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Rinchuso v. Brookshire Grocery Co.

United States Court of Appeals, Eighth Circuit

December 9, 2019

Albert Rinchuso Plaintiff- Appellant
v.
Brookshire Grocery Company, doing business as Brookshire Pharmacy #102 Defendant-Appellee

          Submitted: September 26, 2019

          Appeal from United States District Court for the Eastern District of Arkansas - Pine Bluff

          Before SMITH, Chief Judge, WOLLMAN and ERICKSON, Circuit Judges.

          ERICKSON, CIRCUIT JUDGE.

         Albert Rinchuso sued his former employer, Brookshire Grocery Company, alleging gender-based discrimination. The district court[1] granted Brookshire's motion for summary judgment. Rinchuso appeals, arguing the district court erred in refusing to consider his direct evidence argument and granting summary judgment for Brookshire. We have jurisdiction under 18 U.S.C. § 1291. Because summary judgment was appropriate and any error in declining to consider Rinchuso's direct evidence argument was harmless, we affirm.

         I. Background

         In May 2014, Brookshire Grocery Company ("Brookshire") hired Albert Rinchuso as a pharmacist. At the time of his employment, Rinchuso signed an acknowledgment of Brookshire's internet and conduct policies in which he acknowledged that using the company computer for personal purposes or acting inappropriately at work could result in termination. Shortly after he began working at Brookshire, female coworkers reported Rinchuso was engaging in inappropriate behavior and he was verbally warned.

         In January 2017, Brookshire's human resources department opened an investigation in response to a coworker complaint that Rinchuso was viewing pornography on his work computer. Brookshire interviewed four of Rinchuso's female coworkers, who alleged Rinchuso viewed naked women on his work computer, gambled, and touched them inappropriately at work. Notwithstanding the interviews, Brookshire's information technology department was unable to conclusively determine if Rinchuso viewed pornography on his work computer. Brookshire also interviewed Rinchuso, who admitted to visiting sports and dating websites at his work computer but denied viewing pornography, gambling at work, or touching his coworkers. Brookshire did not interview Rinchuso's two male coworkers.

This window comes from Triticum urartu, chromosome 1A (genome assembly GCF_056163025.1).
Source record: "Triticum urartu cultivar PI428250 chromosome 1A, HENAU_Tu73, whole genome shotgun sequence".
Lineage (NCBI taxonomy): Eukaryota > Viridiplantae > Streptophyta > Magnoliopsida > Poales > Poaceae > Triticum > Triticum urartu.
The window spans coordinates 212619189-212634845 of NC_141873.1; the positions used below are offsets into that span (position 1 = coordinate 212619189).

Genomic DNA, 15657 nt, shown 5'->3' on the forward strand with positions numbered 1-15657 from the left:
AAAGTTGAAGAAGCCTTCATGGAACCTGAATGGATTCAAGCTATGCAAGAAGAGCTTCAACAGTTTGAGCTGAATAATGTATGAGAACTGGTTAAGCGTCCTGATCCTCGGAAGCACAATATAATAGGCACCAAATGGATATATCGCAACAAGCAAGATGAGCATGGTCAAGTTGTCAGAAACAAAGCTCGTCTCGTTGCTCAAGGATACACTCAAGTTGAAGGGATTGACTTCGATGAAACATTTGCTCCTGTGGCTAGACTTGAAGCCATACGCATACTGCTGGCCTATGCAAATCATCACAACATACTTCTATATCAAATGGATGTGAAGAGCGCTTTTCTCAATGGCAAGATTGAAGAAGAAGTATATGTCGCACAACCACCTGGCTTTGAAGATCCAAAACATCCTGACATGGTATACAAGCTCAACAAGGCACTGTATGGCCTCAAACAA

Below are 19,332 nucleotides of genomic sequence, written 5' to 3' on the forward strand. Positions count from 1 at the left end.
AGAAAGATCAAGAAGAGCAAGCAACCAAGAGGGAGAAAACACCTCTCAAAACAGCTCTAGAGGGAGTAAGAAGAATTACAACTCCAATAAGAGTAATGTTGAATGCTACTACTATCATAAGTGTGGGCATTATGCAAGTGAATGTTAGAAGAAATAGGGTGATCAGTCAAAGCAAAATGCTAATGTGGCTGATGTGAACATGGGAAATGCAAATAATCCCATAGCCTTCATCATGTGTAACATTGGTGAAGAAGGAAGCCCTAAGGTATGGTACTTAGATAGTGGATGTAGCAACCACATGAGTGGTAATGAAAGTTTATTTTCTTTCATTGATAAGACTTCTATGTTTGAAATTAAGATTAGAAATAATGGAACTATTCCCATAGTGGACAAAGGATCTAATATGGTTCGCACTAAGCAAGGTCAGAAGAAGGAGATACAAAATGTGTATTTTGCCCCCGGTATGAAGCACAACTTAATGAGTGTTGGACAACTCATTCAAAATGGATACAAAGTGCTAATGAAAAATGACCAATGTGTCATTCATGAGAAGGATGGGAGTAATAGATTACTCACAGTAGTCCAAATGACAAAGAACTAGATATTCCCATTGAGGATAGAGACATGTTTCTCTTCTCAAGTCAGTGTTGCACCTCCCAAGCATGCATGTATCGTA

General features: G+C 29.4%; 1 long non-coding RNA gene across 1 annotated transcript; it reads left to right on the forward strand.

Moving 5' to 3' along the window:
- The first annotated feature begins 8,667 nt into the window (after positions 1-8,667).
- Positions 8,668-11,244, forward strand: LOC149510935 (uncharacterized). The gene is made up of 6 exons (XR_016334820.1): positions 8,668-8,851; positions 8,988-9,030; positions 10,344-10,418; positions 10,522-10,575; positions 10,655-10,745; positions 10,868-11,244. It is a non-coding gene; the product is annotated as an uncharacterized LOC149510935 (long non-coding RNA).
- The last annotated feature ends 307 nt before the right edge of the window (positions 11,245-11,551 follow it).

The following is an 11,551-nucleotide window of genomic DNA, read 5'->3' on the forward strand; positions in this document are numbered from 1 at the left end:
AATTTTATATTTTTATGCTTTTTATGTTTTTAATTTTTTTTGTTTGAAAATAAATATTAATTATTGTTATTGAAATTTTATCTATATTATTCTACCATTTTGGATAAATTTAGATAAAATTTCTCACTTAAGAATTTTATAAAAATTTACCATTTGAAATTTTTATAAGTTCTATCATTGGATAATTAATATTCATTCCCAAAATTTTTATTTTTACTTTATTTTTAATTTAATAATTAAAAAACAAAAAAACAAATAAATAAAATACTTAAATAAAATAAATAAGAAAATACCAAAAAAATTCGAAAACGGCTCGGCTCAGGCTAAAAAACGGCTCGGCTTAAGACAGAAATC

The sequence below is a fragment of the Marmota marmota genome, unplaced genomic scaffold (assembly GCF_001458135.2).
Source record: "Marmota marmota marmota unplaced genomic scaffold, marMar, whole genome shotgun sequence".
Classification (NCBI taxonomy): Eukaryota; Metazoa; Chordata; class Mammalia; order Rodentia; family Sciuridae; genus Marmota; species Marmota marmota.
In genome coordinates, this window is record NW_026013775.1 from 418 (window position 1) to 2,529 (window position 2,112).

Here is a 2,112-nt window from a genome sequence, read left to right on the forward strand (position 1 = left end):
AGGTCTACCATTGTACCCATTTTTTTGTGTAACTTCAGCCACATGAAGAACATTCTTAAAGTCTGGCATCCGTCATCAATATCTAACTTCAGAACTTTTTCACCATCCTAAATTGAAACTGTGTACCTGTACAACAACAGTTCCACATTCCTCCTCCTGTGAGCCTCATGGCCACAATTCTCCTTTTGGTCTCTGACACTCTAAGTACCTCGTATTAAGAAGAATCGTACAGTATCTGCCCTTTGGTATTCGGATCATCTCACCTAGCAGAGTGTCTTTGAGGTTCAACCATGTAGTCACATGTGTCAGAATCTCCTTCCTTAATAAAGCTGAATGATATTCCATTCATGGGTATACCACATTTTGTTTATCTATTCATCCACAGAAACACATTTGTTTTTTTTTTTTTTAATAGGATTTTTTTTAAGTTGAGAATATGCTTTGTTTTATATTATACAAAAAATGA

Brookshire terminated Rinchuso on January 20, 2017. On February 28, 2017, Rinchuso filed a complaint in state court claiming he was fired in violation of the Arkansas Civil Rights Act's prohibition on gender-based discrimination. Specifically, Rinchuso alleged that he was subjected to disparate treatment when he was terminated after accusations of inappropriate touching. Rinchuso claimed a prior female employee, Laura Cole, was not terminated after coworkers accused her of inappropriate touching in 2014.

         Brookshire removed the case to federal court and moved for summary judgment. In response, Rinchuso argued discovery had elicited direct evidence of Brookshire's discriminatory motive in firing him. The district court found Rinchuso's direct evidence argument to be an untimely attempt to amend his complaint and declined to consider it. The district court found Rinchuso failed to present a prima facie case of discrimination and granted summary judgment in favor of Brookshire. Rinchuso moved the district court to amend or alter its judgment under Federal Rule of Civil Procedure 59(e) asserting that his direct evidence argument was a method of proof for his underlying disparate treatment claim, not a new theory of recovery. The district court denied the motion. Rinchuso timely appealed the district court's orders granting summary judgment for Brookshire and denying his Rule 59(e) motion.

         II. Discussion

         A. Summary Judgment

         We review the grant of a motion for summary judgment de novo. Higgins v. Union Pac. R.R. Co., 931 F.3d 664, 669 (8th Cir. 2019). Summary judgment is appropriate if, viewing all evidence and reasonable inferences in the light most favorable to the nonmovant, there is no genuine issue of material fact. Id.

         The Arkansas Civil Rights Act prohibits gender discrimination by employers. Ark. Code Ann. § 16-123-107(a)(1) (2016). Violations of the Arkansas Civil Rights Act are evaluated under the Title VII gender-discrimination framework and relevant federal case law prohibiting disparate treatment. Greenlee v. J.B. Hunt Transp. Servs., 342 S.W.3d 274, 277-79 (Ark. 2009). A plaintiff alleging disparate treatment may survive summary judgment by either: (1) showing direct evidence of discrimination or (2) presenting an inference of discrimination under the McDonnell Douglas framework. Griffith v. City of Des Moines, 387 F.3d 733, 736 (8th Cir. 2004). Direct evidence shows a "specific link" between discriminatory animus and an employment decision. Id. (quoting Thomas v. First Nat'l Bank of Wynne, 111 F.3d 64, 66 (8th Cir. 1997)). Under the McDonnell Douglas framework, a plaintiff establishes a prima facie case of disparate treatment by showing they: (1) belong to a protected class; (2) were meeting the employer's legitimate job expectations; (3) suffered an ...


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